On December 11, 2020, we published “In Modi’s India, the ‘Love Jihad’ Myth Is Made Law,” by Menaka Guruswamy. A senior advocate at India’s Supreme Court, Guruswamy is one of her country’s leading constitutional and civil rights lawyers, currently litigating an array of cases ranging from challenges to the recent Citizenship Amendment Act and efforts to recognize same-sex marriage, to claims concerning extrajudicial killings by the military in the state of Manipur and the right of women to enter the Sabrimala Temple in Kerala.
Her essay for nybooks.com concerned a recent law in the state of Uttar Pradesh prohibiting Unlawful Conversion of Religion whose real aim and effect is to criminalize intermarriage between Muslim men and Hindu women. “The brainchild of India’s ruling Hindu nationalist Bharatiya Janata Party (BJP) and, in particular, Uttar Pradesh’s chief minister, the fiery Hindu monk Yogi Adityanath,” as Guruswamy writes, gives statutory power to long-running Hindutva propaganda about a so-called Love Jihad, in which Muslim men are alleged to use the lure of romance to convert Hindu women to Islam. In reality, the Uttar Pradesh ordinance is an anti-miscegenation law, pure and simple—as bigoted as the bans on interracial marriage that pertained in the American South until the US Supreme Court decided Loving v. Virginia in 1967.
Guruswamy is not herself involved in litigating any challenge to the Uttar Pradesh law, but if, as seems likely, the BJP is using the state as a legislative laboratory for a similar measure at the federal level, she may well do so in future. As a litigator, she is best-known for her involvement in the landmark 2018 case in which the Supreme Court struck down Section 377, sometimes known as “the sodomy law,” a colonial-era statute that criminalized homosexuality. She and the other leading lawyer on the case, Arundhati Katju, had both been involved in an earlier petition, in 2013, that had failed to overturn 377. I asked Guruswamy this week via email what made the difference the second time around?
“It was clear to us that the sodomy law would change when LGBT people shared their stories,” she explained. “The petitioners’ stories of personal and professional aspiration, and love and loss, resonated with the judges and with other Indians because they spoke to the human experience. I think what made the difference was that the judges could relate to these lives, their losses, and on how love is so important. We framed our litigation as the ‘right to love.’”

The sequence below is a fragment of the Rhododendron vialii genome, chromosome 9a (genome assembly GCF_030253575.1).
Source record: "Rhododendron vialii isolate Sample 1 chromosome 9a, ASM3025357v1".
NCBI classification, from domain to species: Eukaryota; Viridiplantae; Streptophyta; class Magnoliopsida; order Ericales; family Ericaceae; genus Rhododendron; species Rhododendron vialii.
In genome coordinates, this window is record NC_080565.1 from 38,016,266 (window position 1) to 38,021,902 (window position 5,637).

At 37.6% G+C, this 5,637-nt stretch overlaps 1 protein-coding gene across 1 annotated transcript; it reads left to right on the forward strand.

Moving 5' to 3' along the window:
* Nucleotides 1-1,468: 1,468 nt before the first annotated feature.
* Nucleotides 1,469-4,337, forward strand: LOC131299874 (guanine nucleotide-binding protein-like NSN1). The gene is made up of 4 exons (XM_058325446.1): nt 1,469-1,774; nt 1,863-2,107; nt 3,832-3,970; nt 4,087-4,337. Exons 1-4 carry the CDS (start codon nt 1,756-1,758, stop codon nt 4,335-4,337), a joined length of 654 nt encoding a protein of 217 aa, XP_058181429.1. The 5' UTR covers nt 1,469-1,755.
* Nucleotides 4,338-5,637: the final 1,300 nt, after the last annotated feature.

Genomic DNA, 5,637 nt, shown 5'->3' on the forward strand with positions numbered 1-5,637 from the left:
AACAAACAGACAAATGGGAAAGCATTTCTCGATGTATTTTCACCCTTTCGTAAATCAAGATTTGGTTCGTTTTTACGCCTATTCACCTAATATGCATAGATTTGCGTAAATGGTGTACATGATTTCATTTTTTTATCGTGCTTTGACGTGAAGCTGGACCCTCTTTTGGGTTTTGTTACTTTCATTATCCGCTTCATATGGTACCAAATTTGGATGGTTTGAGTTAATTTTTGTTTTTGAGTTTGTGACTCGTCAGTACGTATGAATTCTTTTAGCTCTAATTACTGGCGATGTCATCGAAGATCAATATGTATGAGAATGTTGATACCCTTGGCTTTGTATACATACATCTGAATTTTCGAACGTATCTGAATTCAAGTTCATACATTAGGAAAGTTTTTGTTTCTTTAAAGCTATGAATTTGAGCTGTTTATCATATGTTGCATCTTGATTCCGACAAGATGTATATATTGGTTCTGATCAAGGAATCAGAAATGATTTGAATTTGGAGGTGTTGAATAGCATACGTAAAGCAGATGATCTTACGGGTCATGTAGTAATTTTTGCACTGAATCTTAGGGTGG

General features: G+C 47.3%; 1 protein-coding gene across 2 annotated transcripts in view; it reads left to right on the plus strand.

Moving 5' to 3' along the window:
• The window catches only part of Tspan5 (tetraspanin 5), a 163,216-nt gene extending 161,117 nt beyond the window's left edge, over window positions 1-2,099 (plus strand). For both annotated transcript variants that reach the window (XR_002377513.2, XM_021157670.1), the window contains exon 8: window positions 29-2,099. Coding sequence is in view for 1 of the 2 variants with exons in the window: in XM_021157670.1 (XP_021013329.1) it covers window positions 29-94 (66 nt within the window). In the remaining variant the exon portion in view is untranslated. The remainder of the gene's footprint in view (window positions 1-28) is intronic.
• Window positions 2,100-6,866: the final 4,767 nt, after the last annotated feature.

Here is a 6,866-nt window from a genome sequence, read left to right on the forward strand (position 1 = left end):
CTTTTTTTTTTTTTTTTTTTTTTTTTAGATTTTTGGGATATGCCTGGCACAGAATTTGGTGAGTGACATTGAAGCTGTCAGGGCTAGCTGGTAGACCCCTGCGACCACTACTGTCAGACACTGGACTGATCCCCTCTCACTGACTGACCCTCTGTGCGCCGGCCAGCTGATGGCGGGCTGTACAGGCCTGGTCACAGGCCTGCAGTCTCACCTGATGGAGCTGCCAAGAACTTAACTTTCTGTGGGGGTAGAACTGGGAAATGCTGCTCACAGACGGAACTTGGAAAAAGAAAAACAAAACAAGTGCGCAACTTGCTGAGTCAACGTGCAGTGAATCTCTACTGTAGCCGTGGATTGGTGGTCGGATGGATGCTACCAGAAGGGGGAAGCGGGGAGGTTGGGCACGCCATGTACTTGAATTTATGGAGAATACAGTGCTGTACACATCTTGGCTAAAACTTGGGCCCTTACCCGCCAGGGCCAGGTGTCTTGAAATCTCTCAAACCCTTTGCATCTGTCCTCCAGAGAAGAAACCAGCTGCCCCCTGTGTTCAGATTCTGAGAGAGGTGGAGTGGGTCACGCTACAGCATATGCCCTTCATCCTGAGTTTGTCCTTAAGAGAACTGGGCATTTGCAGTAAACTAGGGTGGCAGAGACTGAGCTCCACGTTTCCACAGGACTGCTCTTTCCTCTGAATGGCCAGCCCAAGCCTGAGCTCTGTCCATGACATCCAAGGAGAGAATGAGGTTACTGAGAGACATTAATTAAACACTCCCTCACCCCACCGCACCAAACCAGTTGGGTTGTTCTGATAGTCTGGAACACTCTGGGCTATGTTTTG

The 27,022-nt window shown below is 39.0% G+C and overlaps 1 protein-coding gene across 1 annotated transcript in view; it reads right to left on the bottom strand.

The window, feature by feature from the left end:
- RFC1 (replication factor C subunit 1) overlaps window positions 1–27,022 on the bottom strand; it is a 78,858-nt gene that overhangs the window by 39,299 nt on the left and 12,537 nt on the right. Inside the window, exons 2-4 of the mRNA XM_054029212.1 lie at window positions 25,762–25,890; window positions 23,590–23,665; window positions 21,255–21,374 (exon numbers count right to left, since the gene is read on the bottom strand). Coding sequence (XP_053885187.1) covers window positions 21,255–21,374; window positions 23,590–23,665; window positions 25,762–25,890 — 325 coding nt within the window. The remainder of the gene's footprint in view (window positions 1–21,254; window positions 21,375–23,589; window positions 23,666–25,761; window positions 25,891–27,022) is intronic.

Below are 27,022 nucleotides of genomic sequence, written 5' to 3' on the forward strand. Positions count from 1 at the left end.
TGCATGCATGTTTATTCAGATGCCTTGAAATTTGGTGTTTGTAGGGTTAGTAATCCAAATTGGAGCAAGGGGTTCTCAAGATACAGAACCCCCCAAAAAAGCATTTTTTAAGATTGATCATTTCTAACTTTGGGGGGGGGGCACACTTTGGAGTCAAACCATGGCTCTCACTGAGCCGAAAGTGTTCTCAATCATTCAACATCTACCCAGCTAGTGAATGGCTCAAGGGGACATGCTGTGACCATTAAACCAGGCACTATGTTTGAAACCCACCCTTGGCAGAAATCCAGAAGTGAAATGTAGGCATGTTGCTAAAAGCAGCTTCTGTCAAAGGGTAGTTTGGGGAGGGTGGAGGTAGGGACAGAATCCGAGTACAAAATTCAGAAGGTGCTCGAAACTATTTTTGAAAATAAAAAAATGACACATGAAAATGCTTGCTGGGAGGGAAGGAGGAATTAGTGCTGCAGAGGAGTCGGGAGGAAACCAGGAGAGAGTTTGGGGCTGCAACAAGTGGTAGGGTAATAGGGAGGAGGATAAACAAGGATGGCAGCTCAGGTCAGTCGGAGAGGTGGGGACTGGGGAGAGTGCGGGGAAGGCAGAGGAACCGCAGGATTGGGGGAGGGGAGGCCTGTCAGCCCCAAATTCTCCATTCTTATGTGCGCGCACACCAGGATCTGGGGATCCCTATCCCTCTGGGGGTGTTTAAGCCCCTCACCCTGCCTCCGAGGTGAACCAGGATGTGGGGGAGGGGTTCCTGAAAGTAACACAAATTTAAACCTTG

And perhaps it helped, she mused, that “also there were gay lawyers arguing the case for the first time?”
She is referring both to herself and Katju. The two were widely feted after winning the historic case—Time magazine featured them in its 2019 Time100 list of influential people—and, in an interview on CNN, they came out as a couple. This public avowal was “mostly celebrated in India, including in the vernacular press,” Guruswamy told me, “One of the most wonderful pieces we came across was in a Marathi newspaper, which spoke about how important Megan Rapinoe and we were for women’s rights and reimagining gender norms.” In the wake of the Section 377 case, Guruswamy has taken up the cases of couples seeking recognition for same-sex marriage in India.
Besides her work at the Supreme Court, Guruswamy also teaches. A former Rhodes scholar, she has been a visiting faculty member at Yale Law School, NYU, University of Toronto, and Columbia Law School. She knew she wanted to be a lawyer since her teens, she said: “I briefly entertained the idea of being a back-up singer for Madonna. But my loving cousins explained to me that I had no talent. So the law it was.”
She has her work cut out for her in India today. As Joseph Allchin described in a piece for nybooks.com earlier this year about the citizenship register in Assam, the Hindu nationalist agenda is often tested in states before being adopted nationally. How far can the BJP push this, I asked Guruswamy. “Laws pertaining to the citizenship register, the Citizenship Amendment Act, the Love Jihad ordinance are all statutory efforts to segregate and then exclude Muslims from full Indian citizenship. It’s deeply unconstitutional and extraordinarily disappointing conduct from an elected government,” she replied. “To me, it’s reminiscent of apartheid South Africa or Nazi Germany.”
In the US recently, we’ve seen the courts respond in a reassuringly robust way to the Trump campaign’s legal attempts to overturn voters’ choices in the November election. I wondered whether Guruswamy had confidence in the ability of India’s judicial system to resist efforts to undermine constitutional and civil rights.
“I have great faith and high expectations of the Supreme Court,” she said. “The justices play a significant role in interpreting the Constitution and have protected many marginalized communities in India. I hope they will continue being the voice of the Constitution of India and honoring the promises made by our Constitution.”
And for her own part?
“I have good days and bad days, but not one goes by when I don’t feel engaged or useful,” she said. “These are my country’s stories that I get a chance to tell in court. I get to witness the range of the human experience—love, greed, innocence, guilt, sacrifice, and compassion. At the heart of it, lawyers are storytellers, and I am deeply humbled and honored that people trust me with their stories.”